He dropped me in the first round, but that was more of a balance shot and I wasn’t hurt at all. I got back up and landed all the cleaner, harder shots and was the aggressor all night, dropping him in the 12th.
My fight was the toughest DeGale’s had, and he’s not the same fighter that he was before that. He really took a beating.
I was hyped up and would have liked to try to unify at 168, but that was also my last fight at 168 because I couldn’t make weight anymore. I guess it wasn’t meant to be.
“ Floyd’s been a man of his word throughout our time together, and he’s had my back, literally, win, lose or draw. Not only that, he’s a good friend and I appreciate everything he’s done for me. ” Two-division World Champion Badou Jack
What was the challenge in debuting at 175 against Nathan Cleverly?
Right after the DeGale fight, I realized that I was losing too much by staying at 168, so I asked for the Stevenson fight right after that, but Stevenson wasn’t interested, so Cleverly called me out and I accepted.
I knew I was going to be stronger and way more powerful at 175 because I'm a naturally big guy and I'm feeling much more comfortable and faster at this weight.
Floyd told me that he could get the fight with Cleverly, but that I would have to vacate it right after I won it and “Don’t worry, I’m going to get you Stevenson, next, anyway.” That was a bigger money fight anyway.
Will having beaten a pair of switch-hitters in Dirrell and DeGale as well as a southpaw in Bute be instrumental in addressing Stevenson’s left-handed, power-oriented style?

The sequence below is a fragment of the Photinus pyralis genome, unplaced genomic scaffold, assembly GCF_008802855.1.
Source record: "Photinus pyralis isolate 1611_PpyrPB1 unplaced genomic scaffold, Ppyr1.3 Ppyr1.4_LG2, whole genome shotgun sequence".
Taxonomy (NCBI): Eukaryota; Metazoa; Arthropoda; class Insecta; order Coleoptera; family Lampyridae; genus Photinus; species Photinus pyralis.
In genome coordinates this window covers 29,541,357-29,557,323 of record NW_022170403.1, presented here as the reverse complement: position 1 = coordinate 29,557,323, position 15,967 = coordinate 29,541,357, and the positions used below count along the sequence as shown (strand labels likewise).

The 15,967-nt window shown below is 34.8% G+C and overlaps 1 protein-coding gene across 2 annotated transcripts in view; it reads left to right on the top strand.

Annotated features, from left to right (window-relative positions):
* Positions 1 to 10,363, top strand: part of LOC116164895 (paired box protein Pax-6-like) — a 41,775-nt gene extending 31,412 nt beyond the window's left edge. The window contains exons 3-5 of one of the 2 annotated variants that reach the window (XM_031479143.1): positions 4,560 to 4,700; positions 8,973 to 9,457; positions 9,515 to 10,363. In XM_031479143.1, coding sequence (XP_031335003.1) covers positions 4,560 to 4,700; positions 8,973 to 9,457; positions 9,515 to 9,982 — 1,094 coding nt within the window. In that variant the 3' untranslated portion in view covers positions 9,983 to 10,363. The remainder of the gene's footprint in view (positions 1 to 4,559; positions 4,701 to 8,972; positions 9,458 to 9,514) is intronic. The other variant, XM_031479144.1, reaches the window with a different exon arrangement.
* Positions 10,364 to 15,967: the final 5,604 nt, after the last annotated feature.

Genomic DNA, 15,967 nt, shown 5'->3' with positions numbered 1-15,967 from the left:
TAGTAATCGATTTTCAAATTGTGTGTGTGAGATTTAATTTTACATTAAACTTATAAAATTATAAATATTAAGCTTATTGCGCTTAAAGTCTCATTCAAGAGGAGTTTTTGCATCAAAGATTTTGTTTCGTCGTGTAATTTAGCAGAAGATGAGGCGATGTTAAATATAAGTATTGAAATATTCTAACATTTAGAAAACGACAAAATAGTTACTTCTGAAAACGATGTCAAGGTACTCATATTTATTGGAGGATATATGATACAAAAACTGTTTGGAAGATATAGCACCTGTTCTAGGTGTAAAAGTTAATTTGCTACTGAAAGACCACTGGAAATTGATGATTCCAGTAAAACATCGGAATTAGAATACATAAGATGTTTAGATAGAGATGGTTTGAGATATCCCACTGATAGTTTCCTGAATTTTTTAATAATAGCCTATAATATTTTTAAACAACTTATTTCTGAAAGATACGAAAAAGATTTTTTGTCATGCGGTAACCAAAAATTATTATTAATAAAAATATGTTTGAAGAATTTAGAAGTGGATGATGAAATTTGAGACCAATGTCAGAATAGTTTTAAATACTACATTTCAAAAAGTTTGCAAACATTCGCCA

All of those fights will probably help me, given that all of my past five fights were against champions, back-to-back. But as a southpaw, Bute not only has a different style, but Stevenson is way more powerful.
I think I have more experience in bigger fights compared to Stevenson, and I think that’s going to be a factor. I’ll be prepared for his power-punching, speed and for a guy that runs or comes forward.
Do you feel that you will need to knock out Stevenson given that you’re fighting on his home turf?
I want to knock him out, and, hopefully, we do that so that I don’t have to deal with all of the BS that we have in the past. A lot of people say they don’t like him over there.
I’ve been hearing, “Please, beat him.” That don’t make a difference whether they’re rooting for him or me, but, hopefully, they treat us fairly.
Given that you turn 35 in October, how long do you want to keep fighting?
I’m not going to say I’ll fight until I’m 40 or beyond, and I’m not going to say this is my last fight. I’ll take it one fight at a time. I could go five or 10 more fights, you never know.
I’ll focus on Stevenson, for now, and then we’ll see what’s next. But boxing is a short, violent career, and I want to make as much money as possible to be able to take care of my family.
What has Mayweather meant to your career?
Floyd’s been a man of his word throughout our time together, and he’s had my back, literally, win, lose or draw. Not only that, he’s a good friend and I appreciate everything he’s done for me.
Floyd’s given me all of the opportunities and the big title fights, so I have nothing to complain about. For example, I wanted to fight Stevenson after Cleverly, and he made sure that it happened.
I don’t want tune-ups or bulls—t fights. I want the biggest and most exciting fights out there. That’s one thing I think Floyd likes about me is I don’t cry or complain about the fights, I just show up and do my job.
For a closer look at Stevenson vs Jack, check out our fight page.